Victoria Cooper+Doug Spowart Blog


with 2 comments

The fastest way for a Toowoomba person to get to Spain is to visit the Portrait of Spain—Masterpieces from the Prado exhibition at the Queensland Art Gallery. 100 paintings and prints are on loan from the Museo Nacional del Prado, Madrid. The QAG walls have been re-painted red and the gallery has been converted into a little Spanish culture experience.

We visited the show last Saturday and participated in what was offered to the viewer/attendee.

Vicky and Doug @ Prado trompe l’oeil

The paintings were magnificent examples of oil painting from the 16th-19th century. Spanish aristocracy, royalty, religious iconography, decorative still-life and court-life. There were no nude or clothed Majas, no Meninas nor swirling clouded El Greco landscapes however there were a few of the famous work to stir the interest. One work of huge scale and interest was Pereda’s The Relief of Genoa.

The exhibition is extended over many rooms and is broken into eras and subject matter. Didactic panels and QR coded prompts help the visitor to discover the curator’s spin on what they are seeing.

All in all the Spanish portraits seem a pretty interesting lot. Fine clothing, porcelain skin, mustashes (even on some women), dogs, horses drawfs and aloof expressions abound. Then you enter the Goya’s Disasters of War series—It’s a reminder that for much of the duration of time that this exhibition covers the Spanish were at war with most of Europe at one time or another and were exercising colonial power and plunder in Central America, the Phillipines and other places.

The last room of the exhibition features the 19th century—some predictible landscapes, one entitled ‘Landscape with sheep’, our own QAG Picasso La Belle Hollandaise and some works which didn’t seem to add to the narrative of Spain in the context of the emerging trends in world art at the time.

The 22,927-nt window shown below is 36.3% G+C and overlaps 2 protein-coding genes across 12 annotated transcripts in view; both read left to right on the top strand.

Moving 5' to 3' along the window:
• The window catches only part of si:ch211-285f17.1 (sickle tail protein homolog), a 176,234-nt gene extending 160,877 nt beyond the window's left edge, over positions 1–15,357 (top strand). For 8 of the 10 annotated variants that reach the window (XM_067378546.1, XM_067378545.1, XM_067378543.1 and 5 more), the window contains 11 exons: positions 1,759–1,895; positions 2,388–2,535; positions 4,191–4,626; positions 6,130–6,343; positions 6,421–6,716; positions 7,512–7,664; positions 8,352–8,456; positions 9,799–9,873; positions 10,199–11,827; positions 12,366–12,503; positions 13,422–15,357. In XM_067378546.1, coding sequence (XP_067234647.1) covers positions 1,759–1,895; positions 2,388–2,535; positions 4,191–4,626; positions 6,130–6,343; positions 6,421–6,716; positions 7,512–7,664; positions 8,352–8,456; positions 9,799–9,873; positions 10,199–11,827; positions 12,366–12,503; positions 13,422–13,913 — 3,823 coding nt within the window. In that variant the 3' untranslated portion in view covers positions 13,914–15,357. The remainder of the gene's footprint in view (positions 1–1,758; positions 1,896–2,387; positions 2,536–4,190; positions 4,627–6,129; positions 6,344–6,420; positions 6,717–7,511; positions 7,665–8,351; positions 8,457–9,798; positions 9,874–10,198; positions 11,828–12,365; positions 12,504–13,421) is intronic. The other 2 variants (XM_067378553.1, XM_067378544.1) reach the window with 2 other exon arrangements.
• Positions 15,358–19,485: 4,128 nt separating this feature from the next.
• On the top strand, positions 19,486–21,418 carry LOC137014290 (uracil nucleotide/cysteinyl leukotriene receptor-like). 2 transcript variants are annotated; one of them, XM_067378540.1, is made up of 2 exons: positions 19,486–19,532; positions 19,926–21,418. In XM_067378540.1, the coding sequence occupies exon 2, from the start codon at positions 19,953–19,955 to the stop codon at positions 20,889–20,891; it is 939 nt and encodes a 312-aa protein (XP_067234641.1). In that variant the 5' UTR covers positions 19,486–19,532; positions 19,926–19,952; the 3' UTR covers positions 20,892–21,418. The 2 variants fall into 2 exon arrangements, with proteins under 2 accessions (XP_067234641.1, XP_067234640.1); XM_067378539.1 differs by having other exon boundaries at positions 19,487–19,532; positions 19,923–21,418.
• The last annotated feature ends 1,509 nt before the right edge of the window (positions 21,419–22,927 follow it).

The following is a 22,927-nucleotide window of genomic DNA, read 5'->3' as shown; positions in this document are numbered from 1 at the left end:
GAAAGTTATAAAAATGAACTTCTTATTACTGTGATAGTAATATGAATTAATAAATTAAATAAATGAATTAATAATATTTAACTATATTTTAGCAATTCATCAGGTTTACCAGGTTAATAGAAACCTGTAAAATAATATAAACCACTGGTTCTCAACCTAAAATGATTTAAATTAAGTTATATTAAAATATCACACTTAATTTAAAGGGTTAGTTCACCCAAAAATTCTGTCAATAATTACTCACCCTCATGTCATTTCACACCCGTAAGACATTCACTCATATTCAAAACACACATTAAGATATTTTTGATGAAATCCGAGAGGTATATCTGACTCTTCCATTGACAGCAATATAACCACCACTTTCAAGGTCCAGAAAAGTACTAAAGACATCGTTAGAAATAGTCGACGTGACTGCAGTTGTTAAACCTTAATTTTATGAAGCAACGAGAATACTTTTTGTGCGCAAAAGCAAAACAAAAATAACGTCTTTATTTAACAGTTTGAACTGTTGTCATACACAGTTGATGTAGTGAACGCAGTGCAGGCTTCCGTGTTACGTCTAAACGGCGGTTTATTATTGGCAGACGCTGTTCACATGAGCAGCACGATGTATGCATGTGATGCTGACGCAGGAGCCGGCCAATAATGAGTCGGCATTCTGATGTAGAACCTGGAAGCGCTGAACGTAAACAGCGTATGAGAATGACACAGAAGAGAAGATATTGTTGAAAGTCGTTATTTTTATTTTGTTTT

We breezed through the exhibition shop and were drawn to the Tapas Bar for lunch after which we were enticed to play with the ‘DIY interactive portrait photobooths’ and the still-life drawing stations accompanied by a Spanish guitar performance.

Seeing the exhibition is one thing but now, in the contemporary manifestation of gallery, we experienced a little more; Spanish culture, the work practice of the artist and other entertainment. We went to see a art exhibition and came away with so much more …

King Victoria

Doug posing as a moustached lady

A visitor poses as the ‘Clothed Maja'(?) before the trompe l’oeil

Playing with projected images of Prado visitors

Vicky @ still-life drawing station

Read more: http://www.smh.com.au/entertainment/art-and-design/director-bids-adios-with-an-exhibition-first-20120722-22i0b.html#ixzz24evPOcdc

2 Responses

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  1. Doug you look fine in your regal get up…very similar to the original actually. It is a fabulous exhibition Bev


    August 29, 2012 at 4:11 pm

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